The perception of the city

The image and mental map of the city changes in the times of platforms, data and computation

buildings disappear, you don’t see them anymore, and only the sign remains (image from HERE)

Ubiquity

Today is the age of Ubiquity.

  • We can gain understandings of places through interactive digital maps; explore them through Streetview; read multiple reviews about places and interpret them; access how other people and organizations interpreted places through images they took; how they performed the place through image of themselves and their activities there.
  • We can see the geographical positions of our contacts and understand what they’re doing, and when.
  • We can use services such as Instagram to see parts of the city and landmarks as they are reinterpreted and performed by people through their bodies, actions and creativity.
  • We can perform the city ourselves through digital services, for example through delivery services, and also from their limits (from what parts of the city can they deliver to your home?)
  • We can see the city through wi-fi hotspots, and we perceive it differently where wi-fi is not available.
  • We may decide to go to certain parts of the city based on data coming from sensors (for example judging through weather or through traffic indications).
  • We gain understandings about the city through the data produced by sensors, their visualisations, the notifications generated through them, the ways in which they influence the city and its spaces (domotics, automation, data-driven and AI-driven decisions, actions, operations).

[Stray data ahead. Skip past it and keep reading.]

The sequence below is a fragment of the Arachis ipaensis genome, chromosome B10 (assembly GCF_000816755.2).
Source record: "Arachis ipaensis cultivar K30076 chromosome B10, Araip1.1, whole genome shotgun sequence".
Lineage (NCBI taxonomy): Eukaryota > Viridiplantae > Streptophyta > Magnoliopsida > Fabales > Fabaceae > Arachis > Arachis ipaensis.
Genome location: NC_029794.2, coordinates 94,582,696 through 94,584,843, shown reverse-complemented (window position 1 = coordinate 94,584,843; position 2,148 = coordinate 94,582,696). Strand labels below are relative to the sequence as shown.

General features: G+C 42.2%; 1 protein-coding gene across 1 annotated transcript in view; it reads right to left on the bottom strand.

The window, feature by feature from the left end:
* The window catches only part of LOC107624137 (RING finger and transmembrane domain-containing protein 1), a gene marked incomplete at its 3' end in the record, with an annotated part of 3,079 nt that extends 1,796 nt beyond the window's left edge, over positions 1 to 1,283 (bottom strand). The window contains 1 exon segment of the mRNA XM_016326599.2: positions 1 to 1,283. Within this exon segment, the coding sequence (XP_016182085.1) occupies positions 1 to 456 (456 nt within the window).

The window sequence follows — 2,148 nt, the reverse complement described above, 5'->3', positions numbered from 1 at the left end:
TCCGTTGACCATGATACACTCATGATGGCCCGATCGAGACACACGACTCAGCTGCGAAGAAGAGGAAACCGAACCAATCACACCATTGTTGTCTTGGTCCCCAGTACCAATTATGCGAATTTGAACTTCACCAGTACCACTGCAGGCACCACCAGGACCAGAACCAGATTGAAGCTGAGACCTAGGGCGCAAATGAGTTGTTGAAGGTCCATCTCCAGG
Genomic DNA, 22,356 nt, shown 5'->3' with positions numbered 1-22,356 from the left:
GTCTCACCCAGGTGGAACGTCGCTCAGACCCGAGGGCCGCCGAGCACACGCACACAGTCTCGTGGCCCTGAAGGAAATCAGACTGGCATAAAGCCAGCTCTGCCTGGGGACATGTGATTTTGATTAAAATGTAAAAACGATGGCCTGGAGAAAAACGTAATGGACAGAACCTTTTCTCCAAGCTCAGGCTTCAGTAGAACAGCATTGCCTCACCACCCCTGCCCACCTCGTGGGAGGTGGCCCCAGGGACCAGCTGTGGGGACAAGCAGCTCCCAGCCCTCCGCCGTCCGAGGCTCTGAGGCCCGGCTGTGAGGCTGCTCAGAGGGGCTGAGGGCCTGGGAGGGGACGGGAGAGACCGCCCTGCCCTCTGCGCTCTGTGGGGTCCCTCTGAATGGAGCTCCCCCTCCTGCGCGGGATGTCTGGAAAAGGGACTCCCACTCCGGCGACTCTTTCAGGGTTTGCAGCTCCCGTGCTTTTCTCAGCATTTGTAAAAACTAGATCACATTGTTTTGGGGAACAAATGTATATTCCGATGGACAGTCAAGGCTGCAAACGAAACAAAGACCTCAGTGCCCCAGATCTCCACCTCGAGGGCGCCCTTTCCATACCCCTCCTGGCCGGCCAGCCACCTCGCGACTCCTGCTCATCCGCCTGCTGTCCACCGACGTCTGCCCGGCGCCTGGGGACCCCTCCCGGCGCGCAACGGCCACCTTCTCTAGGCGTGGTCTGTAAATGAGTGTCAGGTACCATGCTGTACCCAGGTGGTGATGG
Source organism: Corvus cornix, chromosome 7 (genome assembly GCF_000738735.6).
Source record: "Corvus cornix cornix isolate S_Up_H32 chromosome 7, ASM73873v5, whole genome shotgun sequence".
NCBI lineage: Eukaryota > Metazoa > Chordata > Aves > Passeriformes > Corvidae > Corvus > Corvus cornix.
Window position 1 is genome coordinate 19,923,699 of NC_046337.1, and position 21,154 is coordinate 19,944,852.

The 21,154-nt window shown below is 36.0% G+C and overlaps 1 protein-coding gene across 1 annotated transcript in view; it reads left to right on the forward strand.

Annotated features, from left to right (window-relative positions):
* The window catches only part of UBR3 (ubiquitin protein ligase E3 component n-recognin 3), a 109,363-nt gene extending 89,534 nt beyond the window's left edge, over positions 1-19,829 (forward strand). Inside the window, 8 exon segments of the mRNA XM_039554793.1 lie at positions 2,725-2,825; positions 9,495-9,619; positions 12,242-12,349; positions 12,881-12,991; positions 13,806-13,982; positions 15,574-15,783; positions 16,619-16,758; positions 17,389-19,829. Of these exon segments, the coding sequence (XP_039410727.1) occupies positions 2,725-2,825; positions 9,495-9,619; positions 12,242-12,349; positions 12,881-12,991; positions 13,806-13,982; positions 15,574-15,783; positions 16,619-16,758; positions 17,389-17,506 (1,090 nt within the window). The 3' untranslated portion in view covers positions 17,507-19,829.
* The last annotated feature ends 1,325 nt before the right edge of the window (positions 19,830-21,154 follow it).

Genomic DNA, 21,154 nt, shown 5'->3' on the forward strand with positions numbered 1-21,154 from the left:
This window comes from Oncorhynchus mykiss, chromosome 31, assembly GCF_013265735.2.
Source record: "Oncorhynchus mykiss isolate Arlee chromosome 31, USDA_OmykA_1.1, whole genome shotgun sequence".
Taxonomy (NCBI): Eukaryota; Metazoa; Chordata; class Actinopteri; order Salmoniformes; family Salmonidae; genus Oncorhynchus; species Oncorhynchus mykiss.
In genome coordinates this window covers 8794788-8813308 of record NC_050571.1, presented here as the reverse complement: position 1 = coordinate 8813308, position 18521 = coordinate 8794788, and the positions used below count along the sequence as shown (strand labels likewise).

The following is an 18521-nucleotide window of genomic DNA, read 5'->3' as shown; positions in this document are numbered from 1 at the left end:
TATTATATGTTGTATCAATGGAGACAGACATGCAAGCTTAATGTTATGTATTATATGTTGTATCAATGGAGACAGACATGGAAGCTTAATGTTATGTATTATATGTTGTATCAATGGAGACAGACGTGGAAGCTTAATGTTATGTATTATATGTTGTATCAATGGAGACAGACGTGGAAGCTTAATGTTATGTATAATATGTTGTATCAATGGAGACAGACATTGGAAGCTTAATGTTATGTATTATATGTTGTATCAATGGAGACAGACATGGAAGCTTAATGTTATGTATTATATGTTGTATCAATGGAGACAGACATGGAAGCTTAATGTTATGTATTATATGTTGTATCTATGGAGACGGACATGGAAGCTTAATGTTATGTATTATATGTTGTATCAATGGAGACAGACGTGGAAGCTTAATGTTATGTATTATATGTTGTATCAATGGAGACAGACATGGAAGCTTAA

• We perceive the city through satellites, digital cartography, assisted navigation and also through their glitches, errors, bugs, misdirections.
  • We can understand the city through our bubbles, echo chambers, from the digital information and knowledge about the city which we will never know because some algorithm keeps us from it.

Computation

Software, algorithms, artificial intelligences and other computational agents are constantly in a dialogue with us, and the result of this relationship is the transformation and personalization of spaces through data, information and their computation.

the city Matera discovers new ways in which a piazza can be used (from HERE)

There, but not quite

Different authors have moved from analogue to digital in their study of the city.

What’s missing?

All of these — and many others — authors and initiatives have started to lay out the research of this new scenario.

Ecosystemic Design

In this sense, we can embrace actions in a form of ecosystemic design: design which is not “human centered”, but which sees human beings in networked relationships with systems, devices, sensors, organizations, new computational subjectivities, and to discover what these new sensibilities, these aesthetics mean in this context.

Human Architecture in Venice

Human Architecture

At our research center, we see this as a very practical, pragmatic approach.

Human Architecture in Venice

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